US judge: Warrant required to access mobile location data
The US government should have to obtain a warrant before mobile phone providers have to hand over multiple geolocation data records about customers, a US judge has said.
In Europe, privacy watchdogs have called on geolocation data to be classed as personal data, information that can be used to identify someone. EU data protection laws set out special rules on how personal data can be used by organisations that hold it.
Mr Justice Garaufis said that an exception to privacy rights set out in the United States’ Fourth Amendment should not apply to the collection of multiple records of mobile users’ geolocation data.
The Fourth Amendment guarantees that “[t]he right of the people to be secure in their persons, houses, papers, and effects, against unreasonable searches and seizures, shall not be violated, and no warrants shall issue, but upon probable cause, supported by oath or affirmation, and particularly describing the place to be searched, and the persons or things to be seized.”
An exception to those privacy rights exists under the Fourth Amendment when it states a “person has no legitimate expectation of privacy in information he voluntarily turns over to third parties,” a principle known as the “third-party-disclosure doctrine”.
“The fiction that the vast majority of the American population consents to warrantless government access to the records of a significant share of their movements by ‘choosing’ to carry a cellphone must be rejected,” the judge said in his ruling (22-page/673KB PDF).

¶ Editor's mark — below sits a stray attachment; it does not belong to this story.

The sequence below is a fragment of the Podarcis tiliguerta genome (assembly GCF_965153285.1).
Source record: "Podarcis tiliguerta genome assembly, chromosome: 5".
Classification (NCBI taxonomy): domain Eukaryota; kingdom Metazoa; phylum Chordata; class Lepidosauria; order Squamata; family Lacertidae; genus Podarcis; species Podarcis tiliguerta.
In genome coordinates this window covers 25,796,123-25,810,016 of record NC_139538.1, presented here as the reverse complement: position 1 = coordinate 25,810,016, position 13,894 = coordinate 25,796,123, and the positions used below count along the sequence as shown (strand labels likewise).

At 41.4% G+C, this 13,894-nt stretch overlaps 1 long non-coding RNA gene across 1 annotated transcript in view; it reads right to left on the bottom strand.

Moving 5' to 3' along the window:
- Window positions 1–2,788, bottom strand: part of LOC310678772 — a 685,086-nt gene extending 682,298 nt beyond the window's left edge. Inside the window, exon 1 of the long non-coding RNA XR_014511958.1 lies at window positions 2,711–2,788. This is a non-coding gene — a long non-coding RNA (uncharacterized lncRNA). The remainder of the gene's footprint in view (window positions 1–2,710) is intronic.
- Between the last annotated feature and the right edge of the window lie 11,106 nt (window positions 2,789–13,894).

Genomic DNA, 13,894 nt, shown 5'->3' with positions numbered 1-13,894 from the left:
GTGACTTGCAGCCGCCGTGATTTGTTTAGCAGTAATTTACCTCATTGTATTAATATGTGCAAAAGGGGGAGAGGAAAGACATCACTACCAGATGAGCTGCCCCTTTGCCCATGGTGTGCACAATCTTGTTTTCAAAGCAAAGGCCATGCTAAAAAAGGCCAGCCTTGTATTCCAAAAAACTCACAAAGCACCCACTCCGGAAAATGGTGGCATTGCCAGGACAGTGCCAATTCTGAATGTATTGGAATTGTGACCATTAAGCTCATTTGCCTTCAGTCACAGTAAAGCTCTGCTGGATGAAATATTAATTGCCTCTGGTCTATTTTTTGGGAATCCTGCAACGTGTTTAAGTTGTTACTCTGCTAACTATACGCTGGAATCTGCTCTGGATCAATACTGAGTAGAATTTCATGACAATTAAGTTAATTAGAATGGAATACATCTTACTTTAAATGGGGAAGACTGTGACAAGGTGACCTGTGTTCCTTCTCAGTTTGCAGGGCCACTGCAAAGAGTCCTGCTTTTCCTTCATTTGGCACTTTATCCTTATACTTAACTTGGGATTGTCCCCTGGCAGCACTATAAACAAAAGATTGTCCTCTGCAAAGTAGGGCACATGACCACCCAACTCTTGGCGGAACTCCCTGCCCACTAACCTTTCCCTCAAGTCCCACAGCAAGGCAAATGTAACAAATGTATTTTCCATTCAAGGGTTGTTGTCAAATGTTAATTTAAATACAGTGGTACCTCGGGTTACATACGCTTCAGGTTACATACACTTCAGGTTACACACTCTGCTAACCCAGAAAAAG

“In light of drastic developments in technology, the Fourth Amendment doctrine must evolve to preserve cellphone user’s reasonable expectation of privacy in cumulative cell-site-location records,” he said.
The judge was ruling on whether to grant the US government a court order against mobile provider Verizon. The government had asked the court to issue an order forcing Verizon to hand over at least 113 days’ worth of geolocation data about an individual it said was under criminal investigation.
The government had asked for the order under the terms of the US’ Stored Communications Act.
The Act states that the US government can force “electronic communication service or remote computing service” providers to disclose information about customers – excluding the contents of communications – when the government obtains a court order for the disclosure. The Act states that a court should only issue an order if the government “offers specific and articulable facts showing that there are reasonable grounds” that the contents of information they are asking for is “relevant and material to an ongoing criminal investigation”.
The judge said that the legal standard for obtaining information under the provisions of the Act was “lower than the probable cause standard required for a search warrant” set out in the Fourth Amendment. He said the information the US government was looking for was “protected by the Fourth Amendment”.
“While the government’s monitoring of our thoughts may be the archetypical Orwellian intrusion, the government’s surveillance of our movements over a considerable time period through new technologies, such as the collection of cell-site-location records, without the protections of the Fourth Amendment, puts our country far closer to Oceania than our Constitution permits,” the judge said in his ruling.
“It is time that the courts begin to address whether revolutionary changes in technology require changes to existing Fourth Amendment doctrine. Here, the court concludes only that existing Fourth Amendment doctrine must be interpreted so as to afford constitutional protection to the cumulative cell-site-location records requested here. For the foregoing reasons the government’s motion for orders … is denied,” he said.
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